Global Cities: Cinema, Architecture, and Urbanism in a Digital Age

Global Cities: Cinema, Architecture, and Urbanism in a Digital Age

Global Cities: Cinema, Architecture, and Urbanism in a Digital Age

Global Cities: Cinema, Architecture, and Urbanism in a Digital Age

Synopsis

In Global Cities, scholars from an impressive array of disciplines--sociology, political science, comparative literature, cinema studies, and architectural theory--critique the growing body of literature on the current process broadly known as "globalization." This inter disciplinary focus enables the authors to explore the complex geographies of modern cities, and to offer possible strategies for reclaiming a sense of place and community in these globalized urban settings. While examining major cities including New York, Tokyo, Berlin, Paris, and Hong Kong, contributores insist that the study of urban experiences must remain as attentive to the material effects as to the psychic and social consequences of globalization. Accordingly, individual essays explore the implications of global culture for architecture, cinema, and communication-but do so in a way that highlights the importance of the spaces between such metropolitan centers, These locations, the authors argue, serve as increasingly important "frontier zones, " where an incredibly diverse set of actors converge and struggle for power and presence. Such a perspective, they contend, ultimately adds nuance and meaning to our understanding of the heterogeneous urban landscapes of these global cities. A volume in the New Directions in International Studies Series, edited by Patrice Petro.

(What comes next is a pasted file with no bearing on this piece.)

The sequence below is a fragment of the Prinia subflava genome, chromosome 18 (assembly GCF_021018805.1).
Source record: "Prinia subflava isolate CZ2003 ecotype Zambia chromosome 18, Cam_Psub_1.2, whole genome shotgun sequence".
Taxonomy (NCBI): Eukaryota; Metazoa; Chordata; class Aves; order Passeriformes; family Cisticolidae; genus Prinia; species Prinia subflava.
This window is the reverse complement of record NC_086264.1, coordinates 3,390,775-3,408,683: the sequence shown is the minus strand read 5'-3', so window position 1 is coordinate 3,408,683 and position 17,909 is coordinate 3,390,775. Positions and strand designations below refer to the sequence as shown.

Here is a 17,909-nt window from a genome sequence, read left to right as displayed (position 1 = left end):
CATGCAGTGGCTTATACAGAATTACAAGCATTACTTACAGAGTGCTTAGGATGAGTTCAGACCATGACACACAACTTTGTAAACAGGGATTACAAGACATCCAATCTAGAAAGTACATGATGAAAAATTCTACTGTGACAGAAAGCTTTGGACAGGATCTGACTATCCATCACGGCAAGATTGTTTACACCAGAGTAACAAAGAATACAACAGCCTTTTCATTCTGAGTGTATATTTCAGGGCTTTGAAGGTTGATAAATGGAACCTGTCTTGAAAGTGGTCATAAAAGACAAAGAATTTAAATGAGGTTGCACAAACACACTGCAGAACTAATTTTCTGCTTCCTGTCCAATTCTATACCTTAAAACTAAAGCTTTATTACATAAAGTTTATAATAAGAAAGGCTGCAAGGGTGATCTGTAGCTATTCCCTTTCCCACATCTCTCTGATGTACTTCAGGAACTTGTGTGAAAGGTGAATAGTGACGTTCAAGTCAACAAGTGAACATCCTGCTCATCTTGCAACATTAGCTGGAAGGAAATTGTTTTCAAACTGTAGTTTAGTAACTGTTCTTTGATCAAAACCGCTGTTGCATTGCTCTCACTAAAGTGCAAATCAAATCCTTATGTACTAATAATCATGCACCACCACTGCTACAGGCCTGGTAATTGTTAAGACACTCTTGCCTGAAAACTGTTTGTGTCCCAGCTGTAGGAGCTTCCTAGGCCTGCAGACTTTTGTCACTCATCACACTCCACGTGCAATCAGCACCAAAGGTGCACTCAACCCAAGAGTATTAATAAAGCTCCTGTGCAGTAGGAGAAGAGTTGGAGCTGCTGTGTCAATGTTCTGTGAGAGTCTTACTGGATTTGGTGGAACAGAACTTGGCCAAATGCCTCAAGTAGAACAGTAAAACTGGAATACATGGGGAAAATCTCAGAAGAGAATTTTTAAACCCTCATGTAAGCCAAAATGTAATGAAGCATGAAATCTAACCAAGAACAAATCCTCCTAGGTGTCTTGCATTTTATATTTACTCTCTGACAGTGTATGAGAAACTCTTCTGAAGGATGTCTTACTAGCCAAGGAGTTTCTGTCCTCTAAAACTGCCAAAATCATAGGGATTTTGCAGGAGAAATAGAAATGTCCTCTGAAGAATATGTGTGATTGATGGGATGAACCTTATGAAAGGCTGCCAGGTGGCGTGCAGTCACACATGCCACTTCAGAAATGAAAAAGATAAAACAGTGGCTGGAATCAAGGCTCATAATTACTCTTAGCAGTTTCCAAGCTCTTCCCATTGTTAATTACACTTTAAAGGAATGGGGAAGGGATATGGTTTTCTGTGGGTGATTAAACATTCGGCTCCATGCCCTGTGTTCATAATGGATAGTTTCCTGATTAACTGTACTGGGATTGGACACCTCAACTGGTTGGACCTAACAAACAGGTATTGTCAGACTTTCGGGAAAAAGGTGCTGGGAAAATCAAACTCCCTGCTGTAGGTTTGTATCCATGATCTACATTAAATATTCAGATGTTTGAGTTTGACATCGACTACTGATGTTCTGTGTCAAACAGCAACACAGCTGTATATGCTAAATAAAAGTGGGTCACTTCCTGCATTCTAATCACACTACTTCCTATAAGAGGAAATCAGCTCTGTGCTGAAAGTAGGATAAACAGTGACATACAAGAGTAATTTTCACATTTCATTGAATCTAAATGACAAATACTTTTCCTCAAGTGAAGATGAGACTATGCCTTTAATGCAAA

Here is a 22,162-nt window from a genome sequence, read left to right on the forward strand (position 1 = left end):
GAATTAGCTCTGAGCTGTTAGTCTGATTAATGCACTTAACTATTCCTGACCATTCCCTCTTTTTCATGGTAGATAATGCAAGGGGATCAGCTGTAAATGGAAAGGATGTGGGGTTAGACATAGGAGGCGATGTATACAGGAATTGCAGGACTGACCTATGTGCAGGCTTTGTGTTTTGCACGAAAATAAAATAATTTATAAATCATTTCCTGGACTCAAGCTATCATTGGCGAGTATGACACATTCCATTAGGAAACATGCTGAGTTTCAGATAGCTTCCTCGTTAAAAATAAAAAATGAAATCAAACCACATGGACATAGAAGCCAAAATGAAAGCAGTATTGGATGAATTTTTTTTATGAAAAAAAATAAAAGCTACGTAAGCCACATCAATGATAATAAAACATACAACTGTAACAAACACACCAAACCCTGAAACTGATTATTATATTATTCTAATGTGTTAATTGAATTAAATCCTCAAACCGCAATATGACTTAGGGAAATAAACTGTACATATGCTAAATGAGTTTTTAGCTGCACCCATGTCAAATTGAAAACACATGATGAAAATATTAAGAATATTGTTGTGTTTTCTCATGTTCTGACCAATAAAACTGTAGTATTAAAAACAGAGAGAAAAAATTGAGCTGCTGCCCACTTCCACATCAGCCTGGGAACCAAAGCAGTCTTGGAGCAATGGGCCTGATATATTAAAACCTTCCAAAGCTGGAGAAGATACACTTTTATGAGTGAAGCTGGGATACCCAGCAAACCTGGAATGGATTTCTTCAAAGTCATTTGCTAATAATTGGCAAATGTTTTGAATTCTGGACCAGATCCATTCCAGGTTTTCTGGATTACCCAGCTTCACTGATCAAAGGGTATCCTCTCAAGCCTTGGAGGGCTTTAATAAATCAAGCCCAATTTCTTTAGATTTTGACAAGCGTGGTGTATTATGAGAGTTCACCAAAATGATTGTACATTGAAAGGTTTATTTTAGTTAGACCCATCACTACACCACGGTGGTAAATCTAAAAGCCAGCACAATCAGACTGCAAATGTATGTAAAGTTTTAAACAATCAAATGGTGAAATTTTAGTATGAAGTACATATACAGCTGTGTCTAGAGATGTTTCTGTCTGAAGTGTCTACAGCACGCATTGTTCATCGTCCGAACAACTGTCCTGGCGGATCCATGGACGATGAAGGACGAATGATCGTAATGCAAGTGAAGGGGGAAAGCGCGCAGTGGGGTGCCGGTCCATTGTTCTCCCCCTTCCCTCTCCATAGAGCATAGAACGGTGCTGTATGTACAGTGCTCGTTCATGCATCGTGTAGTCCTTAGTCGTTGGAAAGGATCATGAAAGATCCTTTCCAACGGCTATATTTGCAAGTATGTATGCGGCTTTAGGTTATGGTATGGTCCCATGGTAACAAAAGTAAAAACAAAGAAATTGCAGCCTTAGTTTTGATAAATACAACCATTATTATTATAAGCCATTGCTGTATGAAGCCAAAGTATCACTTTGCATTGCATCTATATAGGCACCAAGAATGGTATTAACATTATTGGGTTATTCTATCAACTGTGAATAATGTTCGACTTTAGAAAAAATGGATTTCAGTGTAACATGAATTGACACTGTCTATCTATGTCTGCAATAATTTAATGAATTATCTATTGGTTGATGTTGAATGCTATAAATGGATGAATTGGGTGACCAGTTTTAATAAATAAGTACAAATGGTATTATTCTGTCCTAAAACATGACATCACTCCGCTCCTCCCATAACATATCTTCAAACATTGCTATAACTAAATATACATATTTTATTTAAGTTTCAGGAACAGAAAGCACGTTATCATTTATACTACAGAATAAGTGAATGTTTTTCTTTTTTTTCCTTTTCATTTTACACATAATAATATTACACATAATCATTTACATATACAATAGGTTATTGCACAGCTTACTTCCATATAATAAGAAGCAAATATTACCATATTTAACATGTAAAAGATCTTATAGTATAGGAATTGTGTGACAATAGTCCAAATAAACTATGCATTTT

Excerpt

We live in a world where there is more and more information, and less and less meaning.

—Jean Baudrillard

For the contributors to this volume the dynamic size, diversity, and interconnectedness of cities complicate any argument for ‘more information” and ‘less meaning.” The newly digitized relationships within, between, and beneath major metropolitan centers suggest the potential for place and community, and information and meaning, to expand and emerge in often surprisingly new configurations. This discovery of complexity within global cities links the essays gathered here.

To be sure, cities and their buildings have long carried culturally loaded meanings. Most famously, postmodern architect and critic Charles Jencks dated the demise of the modern movement to the implosion of the St. Louis Pruitt-Igoe Housing project on July 15, 1972. More recently, historian John Lewis Gaddis dates the demise of the post-cold war era, which he claims began when the Berlin Wall came down, with the destruction of the World Trade Center towers. In an influential essay he explains, ‘We never had a good name for it, and now it's over”:

The post-cold-war era—let us call it that for want of any better termbegan with the collapse of one structure, the Berlin Wall on November 9, 1989, and ended with the collapse of another, the World Trade Center's twin towers on September 11, 2001. No one, apart from the few people who plotted and carried out those events, could have anticipated that they were going to happen. But from the moment they did, everyone acknowledged that everything had changed.

But has everything really changed? To describe these momentous events as ones that bracket an era and alter all that has come before is certainly . . .

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